Within three minutes, I heard the slamming of the door. Again. This continued for several more minutes. By the tenth time, I realised my enjoyable evening was going to be ruined if I didn’t nip it. Before she had time to whine, I beat her to the punch. I stood up to make sure she knew I meant business.

“DO NOT come back outside unless one of you are bleeding or have body parts falling off! Do you understand me?” I used my deadly quiet voice that could scare the leaders of small countries.

“Yes, ma’am” she wisely replied.

I heard the girls playing and all seemed well again on the home front. The peace lasted a whole 10 minutes before the door slammed again. I stood and glared.

“What did I tell you? You better be bleeding!”

I hear pitiful wails. “I am bleeding!”

Now, feeling guilt like only a mother can feel, I rushed up to my darling to see that she had stubbed her toe and ripped the toenail off. She really was bleeding.

~Rainey

PS Le Clown, this is the  post you inspired after reading about your adventure with LEP, Yoga Sucks Balls. Enjoy! 🙂

 

The Luckiest Girl In the World: A Fictional Story April 30, 2012

This is a fictional story about child abuse. Please do not read if it may trigger negative thoughts or memories.

Jen quietly shuffled through each day at school. She was a third grader at Parkway Elementary in a small southern town north of Atlanta. Jen was the kind of student every teacher dreamed about: she completed her homework every night, never missed a day of school, and was always on time. While she was not a top student, she usually made solid B’s or C’s. She didn’t talk much in class, but would answer quietly if called upon. Jen’s teachers wrote nice, generic comments on her report card: “A joy to teach” and “Turns in all assignments” or “A pleasure to have in class”. In a few short years, they would forget all about the quiet little girl who once sat in their class.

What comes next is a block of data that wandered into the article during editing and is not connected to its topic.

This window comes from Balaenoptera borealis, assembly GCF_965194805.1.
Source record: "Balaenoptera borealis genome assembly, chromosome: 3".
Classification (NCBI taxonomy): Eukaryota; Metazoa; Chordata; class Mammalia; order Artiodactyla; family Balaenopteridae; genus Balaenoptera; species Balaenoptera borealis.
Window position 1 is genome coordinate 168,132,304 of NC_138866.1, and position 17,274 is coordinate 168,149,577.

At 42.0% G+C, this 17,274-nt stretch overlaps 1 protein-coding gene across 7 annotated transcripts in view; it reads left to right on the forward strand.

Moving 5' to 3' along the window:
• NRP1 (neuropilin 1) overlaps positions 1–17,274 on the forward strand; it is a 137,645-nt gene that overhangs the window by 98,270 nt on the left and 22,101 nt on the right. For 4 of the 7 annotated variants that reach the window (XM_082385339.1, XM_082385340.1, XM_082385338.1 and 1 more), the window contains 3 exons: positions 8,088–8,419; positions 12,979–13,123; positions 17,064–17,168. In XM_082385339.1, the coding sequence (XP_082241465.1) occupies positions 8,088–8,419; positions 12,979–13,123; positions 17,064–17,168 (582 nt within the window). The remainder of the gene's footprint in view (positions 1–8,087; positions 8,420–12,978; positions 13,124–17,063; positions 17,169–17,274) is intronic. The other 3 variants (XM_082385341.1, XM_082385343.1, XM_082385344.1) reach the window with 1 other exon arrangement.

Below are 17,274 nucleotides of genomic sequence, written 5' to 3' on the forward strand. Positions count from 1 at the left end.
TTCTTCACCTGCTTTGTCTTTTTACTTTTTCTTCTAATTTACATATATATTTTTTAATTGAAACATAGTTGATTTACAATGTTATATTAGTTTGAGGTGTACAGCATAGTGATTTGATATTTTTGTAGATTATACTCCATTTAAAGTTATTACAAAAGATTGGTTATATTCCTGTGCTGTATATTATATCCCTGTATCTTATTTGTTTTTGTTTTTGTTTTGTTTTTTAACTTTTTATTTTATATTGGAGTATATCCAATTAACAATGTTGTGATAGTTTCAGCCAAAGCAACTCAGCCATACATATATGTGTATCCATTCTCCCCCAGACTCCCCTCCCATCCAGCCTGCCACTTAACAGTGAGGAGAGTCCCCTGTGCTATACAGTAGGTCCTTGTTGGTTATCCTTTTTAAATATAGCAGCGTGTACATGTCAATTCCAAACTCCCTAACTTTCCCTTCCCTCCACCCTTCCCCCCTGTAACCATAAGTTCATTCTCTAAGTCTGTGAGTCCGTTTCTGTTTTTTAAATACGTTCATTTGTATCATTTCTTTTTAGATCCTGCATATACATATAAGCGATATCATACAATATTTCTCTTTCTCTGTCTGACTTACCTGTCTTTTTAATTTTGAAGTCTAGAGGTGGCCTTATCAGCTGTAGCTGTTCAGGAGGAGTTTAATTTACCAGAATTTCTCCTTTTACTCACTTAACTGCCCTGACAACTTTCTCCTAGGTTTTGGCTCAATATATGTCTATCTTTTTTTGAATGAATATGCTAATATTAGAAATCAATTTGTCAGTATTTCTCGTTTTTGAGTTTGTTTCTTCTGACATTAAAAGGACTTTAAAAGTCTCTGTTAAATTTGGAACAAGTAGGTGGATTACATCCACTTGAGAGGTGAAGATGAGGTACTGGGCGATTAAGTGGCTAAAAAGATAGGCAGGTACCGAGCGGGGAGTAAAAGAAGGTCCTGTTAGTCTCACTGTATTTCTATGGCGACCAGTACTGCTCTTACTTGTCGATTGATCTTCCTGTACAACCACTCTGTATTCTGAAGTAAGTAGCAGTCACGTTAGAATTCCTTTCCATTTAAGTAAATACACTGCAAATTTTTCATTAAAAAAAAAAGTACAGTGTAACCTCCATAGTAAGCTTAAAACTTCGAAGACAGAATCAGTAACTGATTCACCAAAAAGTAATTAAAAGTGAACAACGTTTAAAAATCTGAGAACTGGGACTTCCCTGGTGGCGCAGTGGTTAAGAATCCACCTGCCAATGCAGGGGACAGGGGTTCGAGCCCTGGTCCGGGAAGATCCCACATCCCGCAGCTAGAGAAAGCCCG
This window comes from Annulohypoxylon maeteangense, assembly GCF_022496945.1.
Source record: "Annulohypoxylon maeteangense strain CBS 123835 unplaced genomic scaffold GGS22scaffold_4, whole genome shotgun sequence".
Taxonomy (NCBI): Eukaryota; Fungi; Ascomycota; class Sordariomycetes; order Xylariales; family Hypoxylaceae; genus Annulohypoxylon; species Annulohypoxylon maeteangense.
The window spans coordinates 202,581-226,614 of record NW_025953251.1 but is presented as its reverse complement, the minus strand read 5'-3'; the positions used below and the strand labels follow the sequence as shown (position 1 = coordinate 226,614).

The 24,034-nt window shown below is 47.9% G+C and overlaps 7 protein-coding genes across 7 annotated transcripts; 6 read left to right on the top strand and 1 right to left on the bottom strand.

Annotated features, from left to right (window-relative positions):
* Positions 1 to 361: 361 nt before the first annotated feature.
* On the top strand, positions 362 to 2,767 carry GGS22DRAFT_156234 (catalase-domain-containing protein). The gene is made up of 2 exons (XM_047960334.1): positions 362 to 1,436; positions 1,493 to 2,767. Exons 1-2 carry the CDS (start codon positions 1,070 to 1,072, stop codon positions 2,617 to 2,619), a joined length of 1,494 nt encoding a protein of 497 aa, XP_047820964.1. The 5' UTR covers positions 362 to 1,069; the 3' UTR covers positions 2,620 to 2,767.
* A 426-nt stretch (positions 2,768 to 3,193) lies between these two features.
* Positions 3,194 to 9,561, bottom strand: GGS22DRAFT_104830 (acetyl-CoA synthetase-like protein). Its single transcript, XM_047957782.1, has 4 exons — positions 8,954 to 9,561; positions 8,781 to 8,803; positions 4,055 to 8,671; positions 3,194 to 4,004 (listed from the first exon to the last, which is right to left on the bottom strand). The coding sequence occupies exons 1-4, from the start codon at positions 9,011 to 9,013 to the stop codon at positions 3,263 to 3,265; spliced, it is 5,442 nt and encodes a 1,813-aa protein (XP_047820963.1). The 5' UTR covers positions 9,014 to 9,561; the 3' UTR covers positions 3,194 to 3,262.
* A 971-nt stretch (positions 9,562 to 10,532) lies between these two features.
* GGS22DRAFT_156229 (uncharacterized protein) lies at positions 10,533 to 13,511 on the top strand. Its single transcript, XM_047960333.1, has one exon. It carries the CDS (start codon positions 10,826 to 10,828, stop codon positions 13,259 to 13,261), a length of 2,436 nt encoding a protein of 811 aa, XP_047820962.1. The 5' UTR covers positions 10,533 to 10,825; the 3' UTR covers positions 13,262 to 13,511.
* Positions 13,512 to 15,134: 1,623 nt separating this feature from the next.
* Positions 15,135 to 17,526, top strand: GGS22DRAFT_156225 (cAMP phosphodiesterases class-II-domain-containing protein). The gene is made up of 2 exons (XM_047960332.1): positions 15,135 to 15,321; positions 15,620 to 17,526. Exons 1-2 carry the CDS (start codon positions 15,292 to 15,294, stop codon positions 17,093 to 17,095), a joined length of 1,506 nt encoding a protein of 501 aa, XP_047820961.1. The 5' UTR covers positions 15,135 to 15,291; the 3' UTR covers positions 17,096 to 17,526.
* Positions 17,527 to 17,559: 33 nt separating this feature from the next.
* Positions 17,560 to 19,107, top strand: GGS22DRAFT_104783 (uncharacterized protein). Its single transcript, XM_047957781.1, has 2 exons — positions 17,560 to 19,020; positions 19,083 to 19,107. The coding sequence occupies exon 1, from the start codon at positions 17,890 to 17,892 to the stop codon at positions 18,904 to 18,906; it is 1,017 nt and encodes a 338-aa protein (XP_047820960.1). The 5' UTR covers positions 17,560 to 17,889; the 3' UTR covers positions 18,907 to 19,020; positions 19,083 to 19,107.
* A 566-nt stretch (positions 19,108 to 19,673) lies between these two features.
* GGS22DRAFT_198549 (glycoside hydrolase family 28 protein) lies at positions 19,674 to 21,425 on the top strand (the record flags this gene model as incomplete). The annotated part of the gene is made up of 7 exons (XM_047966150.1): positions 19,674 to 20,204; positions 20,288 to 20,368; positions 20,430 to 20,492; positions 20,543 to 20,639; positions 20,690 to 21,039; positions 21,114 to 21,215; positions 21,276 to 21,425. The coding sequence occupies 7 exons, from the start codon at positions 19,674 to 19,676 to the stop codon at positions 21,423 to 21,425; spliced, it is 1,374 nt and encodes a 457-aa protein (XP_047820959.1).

Jen loved school. She loved learning about far away places where boys and girls dressed differently and spoke with different accents. Reading was her favorite subject, and she could get lost for hours in a good novel. Jen had a harder time with math because sometimes the numbers just didn’t make sense the way they jumped about being equal or added or divided by 4. But words strung together, one behind another, led her to places she could see in her mind.

That is why she walked to the public library after school one cold, autumn afternoon. It was a Friday and Jen was out of school for the weekend. Everyday, she was to walk straight home after school, but she couldn’t stand the thought of spending all weekend without a few books to read. Jen rushed in the door and dropped the books she needed to return in the book drop. She hurried to the children’s section and quickly selected three books that looked interesting. Jen glanced at the large clock above the librarian’s desk and saw that ten minutes had already passed. Three people were in line ahead of her, but there was nothing she could do about that. She silently prayed the librarian wouldn’t get chatty with the customers, but of course she did. Mrs. Aimes was chatty with everyone in town. Another seven minutes passed before Jen finally secured her books and bolted out the door.

She ran the entire four blocks home. When she made it to her street, Jen stopped running and instead began walking fast to get her breathing under control. She quickly hid the library books in her backpack and took several deep breaths. She said another silent prayer, begging God to please let her mom be asleep as she made her way up the front steps, slipped the key in the lock, and opened the door.